Technological developments such as these should help spur chocolate’s use as an ingredient in an expanding range of applications—a point further emphasized in a press release from Hershey. "Move over salt and pepper—there’s another ingredient appearing in America’s restaurants across the nation. Restaurateurs are discovering new ways to utilize cocoa in recipes and menu selections to accommodate Americans’ healthier eating habits. Cocoa is being added to old favorites as well as innovative new dishes—from fresh fruit to salmon to chili."
By associating cocoa with salt and pepper, the press release suggests that cocoa may be used to spice up dishes, providing enhanced flavor options for a wide range of healthy cuisines. Coffee houses have been making available "chocolate shakers" for awhile now and some supermarkets are selling chocolate as a seasoning. Such a perception of cocoa or chocolate as a new spice could easily lead to increased efforts by product developers to find creative ways to incorporate natural cocoa into their formulations. And, of course, because of chocolate’s versatility, the possibilities would be endless.
So, don’t be shy…pass the chocolate, please.
Next month’s Ingredients section will look at how food formulators use ingredients, flavors, technologies, and concepts from around the world to "globalize" traditional foods and beverages."
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Chocolate Concepts in the Marketplace
A number of innovative chocolate-containing products have been recently launched in the marketplace. These new products demonstrate the different directions that chocolate as an ingredient is taking, its versatility with other ingredients to create new innovative concepts, and the benefits that chocolate can bring to product formulation.
• Vinegar. A cocoa-based vinegar, Vinecao, provides sauces and dressings with a balance of sweet-and-sour, bitter, and acidic flavors. The newly launched product was developed by Bruno Menard, former executive chef of The Dining Room at the Ritz-Carlton in Atlanta, in conjunction with Chocolat Weiss, a French producer of fine chocolates. Menard created a number of recipes using the vinegar, including red wine- and port-based sauces for meat or poultry, orange and basil sauces for cooked fish, and a vinaigrette for salads, carpaccio, shellfish, or oysters. The product is commercially available from Chocolat Weiss.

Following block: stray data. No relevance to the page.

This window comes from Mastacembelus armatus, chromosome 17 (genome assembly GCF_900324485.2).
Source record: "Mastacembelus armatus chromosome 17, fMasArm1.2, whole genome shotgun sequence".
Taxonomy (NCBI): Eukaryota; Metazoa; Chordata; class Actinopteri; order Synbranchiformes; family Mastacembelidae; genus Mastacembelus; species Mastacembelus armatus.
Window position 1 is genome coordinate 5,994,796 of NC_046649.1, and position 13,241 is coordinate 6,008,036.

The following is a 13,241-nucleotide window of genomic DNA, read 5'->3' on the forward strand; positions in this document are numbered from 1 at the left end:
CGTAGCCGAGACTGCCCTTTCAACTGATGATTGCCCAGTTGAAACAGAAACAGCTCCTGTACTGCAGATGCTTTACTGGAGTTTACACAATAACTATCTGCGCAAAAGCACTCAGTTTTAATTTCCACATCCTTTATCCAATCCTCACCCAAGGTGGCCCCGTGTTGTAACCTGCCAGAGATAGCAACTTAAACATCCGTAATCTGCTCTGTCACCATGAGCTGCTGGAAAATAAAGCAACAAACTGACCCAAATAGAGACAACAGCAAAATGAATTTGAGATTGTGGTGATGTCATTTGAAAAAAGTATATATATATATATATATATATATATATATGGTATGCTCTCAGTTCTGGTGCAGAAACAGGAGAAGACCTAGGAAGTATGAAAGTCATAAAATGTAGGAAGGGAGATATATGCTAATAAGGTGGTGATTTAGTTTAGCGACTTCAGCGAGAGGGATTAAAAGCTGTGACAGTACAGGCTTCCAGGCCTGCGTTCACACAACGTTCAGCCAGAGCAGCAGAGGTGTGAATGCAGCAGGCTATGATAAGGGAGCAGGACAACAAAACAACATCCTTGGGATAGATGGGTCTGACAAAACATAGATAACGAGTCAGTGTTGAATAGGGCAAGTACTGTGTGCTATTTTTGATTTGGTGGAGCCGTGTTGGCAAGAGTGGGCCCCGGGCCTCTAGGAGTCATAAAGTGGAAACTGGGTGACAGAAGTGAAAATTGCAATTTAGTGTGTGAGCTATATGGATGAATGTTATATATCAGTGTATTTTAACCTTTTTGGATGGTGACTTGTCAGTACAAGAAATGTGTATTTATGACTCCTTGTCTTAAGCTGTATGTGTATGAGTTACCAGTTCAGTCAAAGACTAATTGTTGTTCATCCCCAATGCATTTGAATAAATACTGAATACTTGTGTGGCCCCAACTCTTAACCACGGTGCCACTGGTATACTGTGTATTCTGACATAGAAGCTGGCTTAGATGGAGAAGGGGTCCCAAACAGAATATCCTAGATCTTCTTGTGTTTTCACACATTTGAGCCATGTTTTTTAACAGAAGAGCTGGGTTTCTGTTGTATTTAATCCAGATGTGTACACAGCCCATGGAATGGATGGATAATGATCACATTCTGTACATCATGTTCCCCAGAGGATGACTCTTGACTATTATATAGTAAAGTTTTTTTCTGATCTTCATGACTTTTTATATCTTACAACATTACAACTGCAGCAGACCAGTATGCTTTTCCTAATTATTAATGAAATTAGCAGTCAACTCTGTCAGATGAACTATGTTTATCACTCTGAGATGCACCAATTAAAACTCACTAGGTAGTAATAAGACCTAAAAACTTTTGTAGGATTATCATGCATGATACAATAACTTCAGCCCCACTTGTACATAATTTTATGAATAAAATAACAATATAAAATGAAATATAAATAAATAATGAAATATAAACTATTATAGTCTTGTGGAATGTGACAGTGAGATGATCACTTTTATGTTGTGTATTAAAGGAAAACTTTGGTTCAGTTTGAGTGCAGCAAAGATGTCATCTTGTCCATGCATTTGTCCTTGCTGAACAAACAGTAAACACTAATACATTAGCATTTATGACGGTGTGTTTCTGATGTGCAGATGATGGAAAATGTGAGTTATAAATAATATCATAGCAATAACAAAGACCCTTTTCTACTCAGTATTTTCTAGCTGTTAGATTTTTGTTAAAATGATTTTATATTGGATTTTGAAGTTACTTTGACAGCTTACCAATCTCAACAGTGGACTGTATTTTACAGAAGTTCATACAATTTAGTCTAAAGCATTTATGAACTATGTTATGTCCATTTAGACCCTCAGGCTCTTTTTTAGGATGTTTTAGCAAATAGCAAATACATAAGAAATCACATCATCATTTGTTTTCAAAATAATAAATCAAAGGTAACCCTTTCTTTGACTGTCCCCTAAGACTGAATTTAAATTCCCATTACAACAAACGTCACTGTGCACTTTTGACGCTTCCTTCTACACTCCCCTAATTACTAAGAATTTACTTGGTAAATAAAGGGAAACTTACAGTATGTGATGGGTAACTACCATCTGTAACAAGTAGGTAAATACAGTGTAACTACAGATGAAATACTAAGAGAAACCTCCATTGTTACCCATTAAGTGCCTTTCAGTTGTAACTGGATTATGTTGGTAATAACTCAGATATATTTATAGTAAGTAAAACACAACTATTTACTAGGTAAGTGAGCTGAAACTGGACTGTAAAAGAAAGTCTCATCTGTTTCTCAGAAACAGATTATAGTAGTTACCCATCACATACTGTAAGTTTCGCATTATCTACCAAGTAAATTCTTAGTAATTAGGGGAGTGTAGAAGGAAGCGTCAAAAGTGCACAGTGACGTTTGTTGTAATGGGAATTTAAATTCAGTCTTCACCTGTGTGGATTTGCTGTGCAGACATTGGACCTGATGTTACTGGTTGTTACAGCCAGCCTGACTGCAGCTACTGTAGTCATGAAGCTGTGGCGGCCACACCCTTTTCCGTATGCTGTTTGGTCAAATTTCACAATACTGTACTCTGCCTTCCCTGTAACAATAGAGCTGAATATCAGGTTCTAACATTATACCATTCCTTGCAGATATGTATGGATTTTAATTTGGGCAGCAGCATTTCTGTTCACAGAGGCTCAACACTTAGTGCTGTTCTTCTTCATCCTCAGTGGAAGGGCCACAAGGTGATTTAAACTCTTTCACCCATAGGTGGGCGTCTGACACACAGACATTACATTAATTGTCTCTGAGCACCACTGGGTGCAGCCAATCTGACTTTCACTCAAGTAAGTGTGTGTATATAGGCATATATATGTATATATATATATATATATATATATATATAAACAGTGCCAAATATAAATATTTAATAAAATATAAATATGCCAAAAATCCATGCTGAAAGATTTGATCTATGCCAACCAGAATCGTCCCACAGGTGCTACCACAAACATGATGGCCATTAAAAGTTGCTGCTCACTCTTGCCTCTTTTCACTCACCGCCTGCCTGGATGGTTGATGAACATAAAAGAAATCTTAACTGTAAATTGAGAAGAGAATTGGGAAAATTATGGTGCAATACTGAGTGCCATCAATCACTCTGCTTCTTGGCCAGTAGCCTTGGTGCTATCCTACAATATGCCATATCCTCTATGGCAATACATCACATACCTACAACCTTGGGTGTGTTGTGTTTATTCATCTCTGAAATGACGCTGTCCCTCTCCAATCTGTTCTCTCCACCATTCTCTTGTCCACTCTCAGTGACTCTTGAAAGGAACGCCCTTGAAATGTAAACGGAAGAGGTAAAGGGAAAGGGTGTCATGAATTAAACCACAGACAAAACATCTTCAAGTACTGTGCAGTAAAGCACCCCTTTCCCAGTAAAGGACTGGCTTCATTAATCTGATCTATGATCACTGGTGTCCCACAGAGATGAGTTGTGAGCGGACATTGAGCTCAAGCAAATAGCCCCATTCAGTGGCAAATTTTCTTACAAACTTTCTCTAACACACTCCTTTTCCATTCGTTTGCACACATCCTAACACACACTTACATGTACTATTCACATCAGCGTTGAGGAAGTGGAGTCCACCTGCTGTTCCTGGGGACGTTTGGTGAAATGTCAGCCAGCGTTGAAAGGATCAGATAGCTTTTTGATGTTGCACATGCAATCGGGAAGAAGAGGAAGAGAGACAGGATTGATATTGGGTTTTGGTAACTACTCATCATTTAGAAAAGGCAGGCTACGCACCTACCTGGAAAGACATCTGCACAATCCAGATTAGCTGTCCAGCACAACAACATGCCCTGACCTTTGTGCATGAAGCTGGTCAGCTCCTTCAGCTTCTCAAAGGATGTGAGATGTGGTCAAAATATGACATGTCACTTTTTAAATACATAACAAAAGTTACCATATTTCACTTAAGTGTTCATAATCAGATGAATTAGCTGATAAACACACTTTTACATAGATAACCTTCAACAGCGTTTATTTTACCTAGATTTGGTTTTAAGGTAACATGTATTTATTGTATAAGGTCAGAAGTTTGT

• Seasonings. A line of chocolate-based grilling rubs and spice blends are suitable for seasoning beef, poultry, and pork. The seasonings, available from Diva Chocolates, Portland, Ore., combine chocolate with ingredients such as orange peel, lemongrass, espresso, cinnamon, corlander and fennel to create an innovative alternative to traditional barbecue products. According to the company, the rubs use roasted cocoa beans or unsweetened cocoa powders to complement the smokiness of the grilled meats. The line of new seasonings includes Mocha Java Steak Rub, Orange Chocolate Chicken Rub, Spicy Cocoa Rib Rub, Kickin’ Chocolate Beef Rub, and Cocoa Fennel Burger Mix.
• Ice Cream. Talk about going back to the beginning. According to Haagen-Dazs, its recently launched Mayan Chocolate Ice Cream is inspired by the original chocolate crafted by the Mayans more than 2,500 years ago. The rich, creamy product combines the flavors of dark chocolate and cinnamon. The dark chocolate is swirled with fudge, with the cinnamon masking any hint of bitterness. The ice cream may be topped with ginger fruit salsa, jalapeño fruit salsa, or warm ginger bananas. Definitely worth "sacrificing" for although not in the traditional Mayan sense.
• Liquid Chocolate Bar. A confectionery product, The Lava Bar™, contains 2.5 oz of gourmet liquid chocolate in a flexible film, foil-lined package featuring an easy-open notch-top that facilitates squeezing the thick liquid into one’s mouth. The product from Los Angeles-based Lava Chocolate LLC can be eaten directly from the package or added to milkshakes, poured over ice cream, or served over fresh fruit. In development for three years, it will be available in supermarkets and convenience stores across the country.
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What does artificial turf and chocolate have in common? Answer: Possibly a new form of colored coating.
Scientists at Cornell University have created an "edible paint" that someday may be used in confectionery coatings, dietary supplements, and other foods. To test their technology, the researchers applied their coating to artificial turf. This was done by first spraying an aqueous solution of calcium chloride, which functions as a gelling agent, and then spraying sodium alginate with 1% red color. The sprayed solutions combined to form a colored thin film. A range of other colors can also be used. But does it have GRASS status?
There are, of course, other ways to colorize your chocolate. For example, natural color blends in emulsion form can be easily incorporated into cocoa butter or palm kernel oil for chocolate and confectionery applications. Products such as "red" or "green" white chocolate can be created. The colors are available from D.D. Williamson, Louisville, Ky. (phone 502-895-2438, www.ddwilliamson.com), in conjunction with colorMaker, Inc.
And from Terri Lynn, Inc., Elgin, Ill. (phone 847-741-1900, www.terrilynn.com), comes extensive confectioner coating capabilities in the areas of Milk, Dark, and White Chocolate. For instance, the company can "color match" the product, creating a blue-colored white chocolate to cover a blueberry. Whether you need to color match the foods you eat with that blueberry is your call.
by Donald E. Pszczola,
Senior Associate Editor